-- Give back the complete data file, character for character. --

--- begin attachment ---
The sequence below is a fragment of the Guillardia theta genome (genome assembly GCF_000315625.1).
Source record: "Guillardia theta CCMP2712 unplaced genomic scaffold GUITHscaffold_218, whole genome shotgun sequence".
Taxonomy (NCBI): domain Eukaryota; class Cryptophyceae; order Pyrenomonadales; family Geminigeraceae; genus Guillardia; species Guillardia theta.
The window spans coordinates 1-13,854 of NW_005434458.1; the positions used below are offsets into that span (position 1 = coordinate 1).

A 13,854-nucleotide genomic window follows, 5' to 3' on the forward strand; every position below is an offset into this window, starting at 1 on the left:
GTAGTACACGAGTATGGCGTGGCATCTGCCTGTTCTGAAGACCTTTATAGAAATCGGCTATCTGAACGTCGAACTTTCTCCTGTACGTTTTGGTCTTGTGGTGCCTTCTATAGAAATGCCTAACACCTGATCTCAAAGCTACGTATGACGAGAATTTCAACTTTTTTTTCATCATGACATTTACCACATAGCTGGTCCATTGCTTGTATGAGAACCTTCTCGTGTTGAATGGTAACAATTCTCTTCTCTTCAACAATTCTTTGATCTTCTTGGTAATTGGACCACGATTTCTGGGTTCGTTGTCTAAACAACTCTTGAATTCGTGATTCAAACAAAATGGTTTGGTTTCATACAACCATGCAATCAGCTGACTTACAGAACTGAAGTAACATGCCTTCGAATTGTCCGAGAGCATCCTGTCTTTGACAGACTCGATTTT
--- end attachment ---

The sequence below is a fragment of the Guillardia theta genome (genome assembly GCF_000315625.1).
Source record: "Guillardia theta CCMP2712 unplaced genomic scaffold GUITHscaffold_218, whole genome shotgun sequence".
Taxonomy (NCBI): domain Eukaryota; class Cryptophyceae; order Pyrenomonadales; family Geminigeraceae; genus Guillardia; species Guillardia theta.
The window spans coordinates 1-13,854 of NW_005434458.1; the positions used below are offsets into that span (position 1 = coordinate 1).

A 13,854-nucleotide genomic window follows, 5' to 3' on the forward strand; every position below is an offset into this window, starting at 1 on the left:
GTAGTACACGAGTATGGCGTGGCATCTGCCTGTTCTGAAGACCTTTATAGAAATCGGCTATCTGAACGTCGAACTTTCTCCTGTACGTTTTGGTCTTGTGGTGCCTTCTATAGAAATGCCTAACACCTGATCTCAAAGCTACGTATGACGAGAATTTCAACTTTTTTTTCATCATGACATTTACCACATAGCTGGTCCATTGCTTGTATGAGAACCTTCTCGTGTTGAATGGTAACAATTCTCTTCTCTTCAACAATTCTTTGATCTTCTTGGTAATTGGACCACGATTTCTGGGTTCGTTGTCTAAACAACTCTTGAATTCGTGATTCAAACAAAATGGTTTGGTTTCATACAACCATGCAATCAGCTGACTTACAGAACTGAAGTAACATGCCTTCGAATTGTCCGAGAGCATCCTGTCTTTGACAGACTCGATTTT